ATLANTA - Georgia Tech has done everything possible to make today's Chick-fil-A Peach Bowl game against LSU feel like a reward for a 9-2 regular-season record.
The Yellow Jackets could have spent the week preparing for the 5 p.m. kickoff inside the Georgia Dome while staying on campus and eating dormitory food. After all, the campus is less than two miles away from the football stadium.
Coach George O'Leary, however, decided to create the illusion of a bowl atmosphere by taking the team to a luxury hotel five miles from campus. They have been bused to and from workouts instead of walking to the same practice field they've used since early August.
"It was good to get out of the dorms and into a hotel," said defensive end Felipe Claybrooks. "It makes it feel more like a bowl game. It wouldn't have felt that way if we were still on campus.
"The other thing is, we don't have to worry about breaking curfew. We already know the town. We know where to go, where not to go. There's no reason for us to get into any trouble."
For 15th-ranked Georgia Tech, today's game before a sellout crowd is about compromise. The team thought its opponent would be either Auburn or South Carolina but had to settle for the unranked 7-4 Tigers.
At the same time, the team will make a hefty profit from their $1.8 million cut of the game's proceeds, since they don't have to pay for any significant travel and their stay in the northern suburbs was limited to just four days.
Equally important for the Yellow Jackets is the very real opportunity to make a first impression on the 2001 season - and beyond. The game could go a long way in establishing Georgia Tech as a top-10 team in the preseason, as well as solidifying the team's stranglehold in statewide recruiting.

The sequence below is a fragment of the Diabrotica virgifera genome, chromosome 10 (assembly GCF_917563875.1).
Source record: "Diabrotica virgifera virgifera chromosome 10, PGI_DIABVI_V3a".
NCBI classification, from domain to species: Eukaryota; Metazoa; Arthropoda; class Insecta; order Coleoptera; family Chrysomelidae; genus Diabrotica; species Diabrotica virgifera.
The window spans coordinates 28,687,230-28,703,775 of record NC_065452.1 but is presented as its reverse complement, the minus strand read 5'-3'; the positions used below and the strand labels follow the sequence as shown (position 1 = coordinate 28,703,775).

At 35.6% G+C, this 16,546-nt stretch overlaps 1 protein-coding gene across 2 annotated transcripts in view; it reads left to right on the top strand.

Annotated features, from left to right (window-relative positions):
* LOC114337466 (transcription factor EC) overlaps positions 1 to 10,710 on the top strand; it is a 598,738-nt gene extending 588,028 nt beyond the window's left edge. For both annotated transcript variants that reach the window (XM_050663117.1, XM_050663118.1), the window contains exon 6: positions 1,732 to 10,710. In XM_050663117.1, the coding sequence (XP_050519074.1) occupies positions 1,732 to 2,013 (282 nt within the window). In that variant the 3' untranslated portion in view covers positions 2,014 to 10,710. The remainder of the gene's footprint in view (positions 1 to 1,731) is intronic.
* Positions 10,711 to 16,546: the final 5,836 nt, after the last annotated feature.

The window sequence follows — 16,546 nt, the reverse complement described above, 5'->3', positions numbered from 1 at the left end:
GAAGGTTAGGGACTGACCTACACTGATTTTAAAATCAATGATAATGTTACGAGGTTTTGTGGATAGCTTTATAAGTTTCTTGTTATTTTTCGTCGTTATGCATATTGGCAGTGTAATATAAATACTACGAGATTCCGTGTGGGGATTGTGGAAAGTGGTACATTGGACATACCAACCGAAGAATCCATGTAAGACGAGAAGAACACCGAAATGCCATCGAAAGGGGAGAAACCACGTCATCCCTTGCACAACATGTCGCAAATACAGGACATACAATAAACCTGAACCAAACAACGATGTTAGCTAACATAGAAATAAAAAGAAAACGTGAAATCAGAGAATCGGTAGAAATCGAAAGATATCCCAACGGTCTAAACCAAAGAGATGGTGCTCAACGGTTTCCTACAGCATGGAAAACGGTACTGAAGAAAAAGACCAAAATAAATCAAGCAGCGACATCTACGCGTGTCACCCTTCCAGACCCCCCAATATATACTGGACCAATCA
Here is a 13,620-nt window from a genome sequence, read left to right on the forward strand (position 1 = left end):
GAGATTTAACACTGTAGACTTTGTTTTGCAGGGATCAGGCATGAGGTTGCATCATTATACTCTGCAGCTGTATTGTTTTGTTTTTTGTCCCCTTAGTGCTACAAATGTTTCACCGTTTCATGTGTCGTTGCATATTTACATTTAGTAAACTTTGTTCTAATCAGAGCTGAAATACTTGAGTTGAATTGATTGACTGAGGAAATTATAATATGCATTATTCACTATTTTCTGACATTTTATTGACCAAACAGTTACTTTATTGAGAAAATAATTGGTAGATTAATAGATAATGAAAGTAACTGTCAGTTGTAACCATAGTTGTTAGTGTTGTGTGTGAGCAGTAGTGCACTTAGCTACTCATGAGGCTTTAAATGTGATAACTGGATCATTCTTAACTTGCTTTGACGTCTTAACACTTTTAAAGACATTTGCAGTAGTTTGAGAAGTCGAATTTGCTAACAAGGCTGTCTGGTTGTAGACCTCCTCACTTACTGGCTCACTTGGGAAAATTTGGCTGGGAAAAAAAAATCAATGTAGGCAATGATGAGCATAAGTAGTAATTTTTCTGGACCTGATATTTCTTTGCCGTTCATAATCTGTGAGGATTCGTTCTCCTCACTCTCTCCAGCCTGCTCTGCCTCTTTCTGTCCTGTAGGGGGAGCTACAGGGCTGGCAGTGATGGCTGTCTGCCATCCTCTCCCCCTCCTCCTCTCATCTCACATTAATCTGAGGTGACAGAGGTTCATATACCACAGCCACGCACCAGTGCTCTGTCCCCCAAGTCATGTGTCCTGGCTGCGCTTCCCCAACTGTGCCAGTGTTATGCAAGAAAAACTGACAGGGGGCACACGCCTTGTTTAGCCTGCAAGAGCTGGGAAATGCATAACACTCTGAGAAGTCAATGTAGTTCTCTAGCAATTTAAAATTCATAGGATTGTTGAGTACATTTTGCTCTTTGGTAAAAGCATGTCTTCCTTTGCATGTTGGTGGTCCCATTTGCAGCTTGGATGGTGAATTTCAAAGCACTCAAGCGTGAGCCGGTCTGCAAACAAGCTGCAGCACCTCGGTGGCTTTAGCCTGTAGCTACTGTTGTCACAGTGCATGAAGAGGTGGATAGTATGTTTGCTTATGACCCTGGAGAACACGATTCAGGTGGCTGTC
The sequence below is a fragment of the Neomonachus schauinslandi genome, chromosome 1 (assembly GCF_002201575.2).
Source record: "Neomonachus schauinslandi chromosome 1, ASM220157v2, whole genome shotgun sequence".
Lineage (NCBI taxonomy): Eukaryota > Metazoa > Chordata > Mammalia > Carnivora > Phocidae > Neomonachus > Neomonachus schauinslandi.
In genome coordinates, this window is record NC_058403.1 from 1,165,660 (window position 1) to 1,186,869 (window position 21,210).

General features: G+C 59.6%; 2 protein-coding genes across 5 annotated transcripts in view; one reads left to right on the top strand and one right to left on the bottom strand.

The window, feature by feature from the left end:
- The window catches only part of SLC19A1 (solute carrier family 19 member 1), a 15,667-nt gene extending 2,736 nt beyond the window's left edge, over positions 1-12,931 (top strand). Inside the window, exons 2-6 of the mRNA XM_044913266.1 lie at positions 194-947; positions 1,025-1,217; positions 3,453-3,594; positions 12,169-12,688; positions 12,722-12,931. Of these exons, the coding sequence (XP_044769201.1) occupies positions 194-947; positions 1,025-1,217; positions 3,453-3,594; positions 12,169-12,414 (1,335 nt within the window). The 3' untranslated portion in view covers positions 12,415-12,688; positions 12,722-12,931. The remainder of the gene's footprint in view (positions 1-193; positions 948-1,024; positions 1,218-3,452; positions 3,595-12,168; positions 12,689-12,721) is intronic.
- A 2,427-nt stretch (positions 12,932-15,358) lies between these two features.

"As a coach, you can't spend time looking in the rearview mirror," O'Leary said. "You have to look ahead. A game like this gives us the kind of national exposure that means a lot to the kids you're trying to recruit. There's a lot of competition out there for talent. You need players to win games. Sure, you can win a game or two with coaching, but you still need players.
"Recruiting is a lot like shaving: If you miss a day, you look like a bum."
Tech's fan base seemed energized by staying close to home. All 21,000 tickets allotted to the Yellow Jackets and the Tigers were bought before Nov. 21, making the Peach Bowl the third-quickest bowl game to post a sellout this year. Only the Orange Bowl and Rose Bowl enjoyed faster sellouts.
The demand for tickets at Georgia Tech was so great, the school created a lottery-like system to distribute their tickets. Those who weren't lucky enough to win a chance to buy tickets to the game will have their money refunded.
"I pushed hard for (the Peach Bowl), and I didn't have to push hard because the seniors voted unanimously to go here," O'Leary said. "It's a tough ticket. There are no tickets out there. You should see all the requests I've got on my desk for tickets, and I don't have any. It's a good situation for us to be in."
To get ready for 71,500 fans, Georgia Tech spent much of this week's practice inside the Georgia Dome with loud speakers blasting the sound of jet engines. O'Leary had a sound system mounted on a golf cart, and with the volume turned all the way up, the cart followed the offensive huddle throughout practice.
"It's loud," quarterback George Godsey said. "You better have a pretty good visual system and a good check-off system. We'll probably go on a silent count some of the time."
As the second-place team in the Atlantic Coast Conference, the Jackets could have played on New Year's Day at the Gator Bowl. But after playing two consecutive years in Jacksonville, Fla., the team opted to take a smaller payday and stay at home for the Peach Bowl.
"This is a stepping stone for us to prove we belong here," Tigers coach Nick Saban said. "In a game like this, it's a one-game season because it's so far removed from what they're used to doing. Some teams prepare for bowls better than others. That's why you see so many surprises in bowl games."
Georgia Tech went to extremes this week to reduce some of those surprises. They've turned the Peach Bowl into a home game with the illusion of a bowl atmosphere.